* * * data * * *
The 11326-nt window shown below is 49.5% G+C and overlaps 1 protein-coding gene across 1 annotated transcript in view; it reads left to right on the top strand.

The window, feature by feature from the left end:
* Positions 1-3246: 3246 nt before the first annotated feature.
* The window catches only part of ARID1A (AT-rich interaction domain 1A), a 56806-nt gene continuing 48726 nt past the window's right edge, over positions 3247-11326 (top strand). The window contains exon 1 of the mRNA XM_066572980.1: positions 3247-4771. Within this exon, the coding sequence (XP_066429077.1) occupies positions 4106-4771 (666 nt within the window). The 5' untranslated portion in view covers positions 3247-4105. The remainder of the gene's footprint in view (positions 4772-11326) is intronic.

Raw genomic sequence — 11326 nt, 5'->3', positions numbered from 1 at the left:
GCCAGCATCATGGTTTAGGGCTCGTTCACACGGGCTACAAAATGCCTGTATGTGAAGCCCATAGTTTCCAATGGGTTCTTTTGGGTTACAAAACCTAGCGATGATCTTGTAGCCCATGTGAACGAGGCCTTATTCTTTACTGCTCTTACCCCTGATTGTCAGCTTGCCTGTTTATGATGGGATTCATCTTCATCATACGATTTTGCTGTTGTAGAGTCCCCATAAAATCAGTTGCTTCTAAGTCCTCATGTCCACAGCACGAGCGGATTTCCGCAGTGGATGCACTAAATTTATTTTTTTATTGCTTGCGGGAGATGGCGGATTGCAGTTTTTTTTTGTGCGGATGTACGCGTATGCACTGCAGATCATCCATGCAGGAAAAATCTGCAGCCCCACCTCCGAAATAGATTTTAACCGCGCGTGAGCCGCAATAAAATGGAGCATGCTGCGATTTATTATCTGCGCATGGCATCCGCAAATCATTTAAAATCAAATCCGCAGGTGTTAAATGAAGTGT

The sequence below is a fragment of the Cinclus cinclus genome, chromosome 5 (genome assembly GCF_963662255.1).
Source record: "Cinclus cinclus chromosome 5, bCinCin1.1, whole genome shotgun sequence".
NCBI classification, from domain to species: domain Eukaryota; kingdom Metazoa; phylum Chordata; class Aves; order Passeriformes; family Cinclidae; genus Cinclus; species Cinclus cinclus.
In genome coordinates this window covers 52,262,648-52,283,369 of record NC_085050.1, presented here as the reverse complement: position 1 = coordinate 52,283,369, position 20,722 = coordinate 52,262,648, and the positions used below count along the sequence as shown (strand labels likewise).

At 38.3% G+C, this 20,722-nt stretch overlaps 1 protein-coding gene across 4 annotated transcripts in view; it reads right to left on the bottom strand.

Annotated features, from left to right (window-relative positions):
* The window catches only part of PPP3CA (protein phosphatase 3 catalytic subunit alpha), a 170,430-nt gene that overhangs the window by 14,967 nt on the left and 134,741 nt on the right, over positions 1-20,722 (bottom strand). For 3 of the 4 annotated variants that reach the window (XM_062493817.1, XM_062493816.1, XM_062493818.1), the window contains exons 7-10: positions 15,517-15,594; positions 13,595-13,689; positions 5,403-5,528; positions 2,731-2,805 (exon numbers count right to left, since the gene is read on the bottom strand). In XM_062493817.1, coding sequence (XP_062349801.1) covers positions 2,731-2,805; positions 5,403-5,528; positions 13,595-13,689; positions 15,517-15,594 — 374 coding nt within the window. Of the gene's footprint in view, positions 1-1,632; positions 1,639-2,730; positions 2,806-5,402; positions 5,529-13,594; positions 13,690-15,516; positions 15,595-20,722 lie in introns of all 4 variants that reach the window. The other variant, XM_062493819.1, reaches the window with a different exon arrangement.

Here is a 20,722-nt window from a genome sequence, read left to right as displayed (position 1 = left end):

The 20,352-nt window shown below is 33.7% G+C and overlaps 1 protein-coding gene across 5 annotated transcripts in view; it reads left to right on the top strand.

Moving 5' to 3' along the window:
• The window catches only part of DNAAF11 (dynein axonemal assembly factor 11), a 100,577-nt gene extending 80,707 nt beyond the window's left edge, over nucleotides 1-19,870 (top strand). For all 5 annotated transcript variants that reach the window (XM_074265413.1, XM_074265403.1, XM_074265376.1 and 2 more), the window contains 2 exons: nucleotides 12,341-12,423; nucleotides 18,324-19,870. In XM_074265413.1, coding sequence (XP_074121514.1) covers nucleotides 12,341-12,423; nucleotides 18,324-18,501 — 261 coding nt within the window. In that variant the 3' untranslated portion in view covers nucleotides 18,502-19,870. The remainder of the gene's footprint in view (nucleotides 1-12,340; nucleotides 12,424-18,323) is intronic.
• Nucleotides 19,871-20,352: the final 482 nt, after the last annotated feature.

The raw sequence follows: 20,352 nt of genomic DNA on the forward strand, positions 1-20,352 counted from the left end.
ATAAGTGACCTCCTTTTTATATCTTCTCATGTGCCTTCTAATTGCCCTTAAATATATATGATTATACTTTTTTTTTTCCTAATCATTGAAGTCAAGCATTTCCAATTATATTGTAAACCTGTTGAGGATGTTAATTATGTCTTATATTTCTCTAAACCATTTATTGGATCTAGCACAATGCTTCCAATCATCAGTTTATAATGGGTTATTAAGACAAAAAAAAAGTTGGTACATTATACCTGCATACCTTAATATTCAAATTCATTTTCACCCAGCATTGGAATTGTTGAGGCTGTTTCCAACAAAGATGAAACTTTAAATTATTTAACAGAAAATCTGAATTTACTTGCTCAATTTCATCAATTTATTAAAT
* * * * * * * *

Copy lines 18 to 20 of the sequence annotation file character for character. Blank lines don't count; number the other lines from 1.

• Nucleotides 19,871-20,352: the final 482 nt, after the last annotated feature.

The raw sequence follows: 20,352 nt of genomic DNA on the forward strand, positions 1-20,352 counted from the left end.
ATAAGTGACCTCCTTTTTATATCTTCTCATGTGCCTTCTAATTGCCCTTAAATATATATGATTATACTTTTTTTTTTCCTAATCATTGAAGTCAAGCATTTCCAATTATATTGTAAACCTGTTGAGGATGTTAATTATGTCTTATATTTCTCTAAACCATTTATTGGATCTAGCACAATGCTTCCAATCATCAGTTTATAATGGGTTATTAAGACAAAAAAAAAGTTGGTACATTATACCTGCATACCTTAATATTCAAATTCATTTTCACCCAGCATTGGAATTGTTGAGGCTGTTTCCAACAAAGATGAAACTTTAAATTATTTAACAGAAAATCTGAATTTACTTGCTCAATTTCATCAATTTATTAAAT